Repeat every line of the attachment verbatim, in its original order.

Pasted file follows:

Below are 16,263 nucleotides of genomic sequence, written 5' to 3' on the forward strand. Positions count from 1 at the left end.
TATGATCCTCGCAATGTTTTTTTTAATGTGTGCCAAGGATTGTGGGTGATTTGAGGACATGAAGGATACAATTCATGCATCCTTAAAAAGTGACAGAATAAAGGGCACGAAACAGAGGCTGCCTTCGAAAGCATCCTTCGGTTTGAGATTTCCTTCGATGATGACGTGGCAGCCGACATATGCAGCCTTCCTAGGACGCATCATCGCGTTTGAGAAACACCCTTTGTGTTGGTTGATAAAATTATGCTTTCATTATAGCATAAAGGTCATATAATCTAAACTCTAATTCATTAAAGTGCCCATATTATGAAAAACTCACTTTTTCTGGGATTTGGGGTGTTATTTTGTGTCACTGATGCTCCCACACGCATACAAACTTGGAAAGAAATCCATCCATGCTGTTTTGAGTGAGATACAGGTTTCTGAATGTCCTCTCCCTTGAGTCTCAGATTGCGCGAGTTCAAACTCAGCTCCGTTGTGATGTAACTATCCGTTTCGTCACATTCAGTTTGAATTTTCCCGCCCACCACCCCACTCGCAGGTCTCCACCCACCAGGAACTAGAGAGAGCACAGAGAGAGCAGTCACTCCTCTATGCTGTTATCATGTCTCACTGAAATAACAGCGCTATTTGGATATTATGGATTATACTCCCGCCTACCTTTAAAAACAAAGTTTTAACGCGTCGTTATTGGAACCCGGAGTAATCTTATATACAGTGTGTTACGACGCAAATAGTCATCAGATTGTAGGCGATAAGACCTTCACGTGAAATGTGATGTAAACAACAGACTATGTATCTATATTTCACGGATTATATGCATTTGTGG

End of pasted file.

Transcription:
Below are 16,263 nucleotides of genomic sequence, written 5' to 3' on the forward strand. Positions count from 1 at the left end.
TATGATCCTCGCAATGTTTTTTTTAATGTGTGCCAAGGATTGTGGGTGATTTGAGGACATGAAGGATACAATTCATGCATCCTTAAAAAGTGACAGAATAAAGGGCACGAAACAGAGGCTGCCTTCGAAAGCATCCTTCGGTTTGAGATTTCCTTCGATGATGACGTGGCAGCCGACATATGCAGCCTTCCTAGGACGCATCATCGCGTTTGAGAAACACCCTTTGTGTTGGTTGATAAAATTATGCTTTCATTATAGCATAAAGGTCATATAATCTAAACTCTAATTCATTAAAGTGCCCATATTATGAAAAACTCACTTTTTCTGGGATTTGGGGTGTTATTTTGTGTCACTGATGCTCCCACACGCATACAAACTTGGAAAGAAATCCATCCATGCTGTTTTGAGTGAGATACAGGTTTCTGAATGTCCTCTCCCTTGAGTCTCAGATTGCGCGAGTTCAAACTCAGCTCCGTTGTGATGTAACTATCCGTTTCGTCACATTCAGTTTGAATTTTCCCGCCCACCACCCCACTCGCAGGTCTCCACCCACCAGGAACTAGAGAGAGCACAGAGAGAGCAGTCACTCCTCTATGCTGTTATCATGTCTCACTGAAATAACAGCGCTATTTGGATATTATGGATTATACTCCCGCCTACCTTTAAAAACAAAGTTTTAACGCGTCGTTATTGGAACCCGGAGTAATCTTATATACAGTGTGTTACGACGCAAATAGTCATCAGATTGTAGGCGATAAGACCTTCACGTGAAATGTGATGTAAACAACAGACTATGTATCTATATTTCACGGATTATATGCATTTGTGG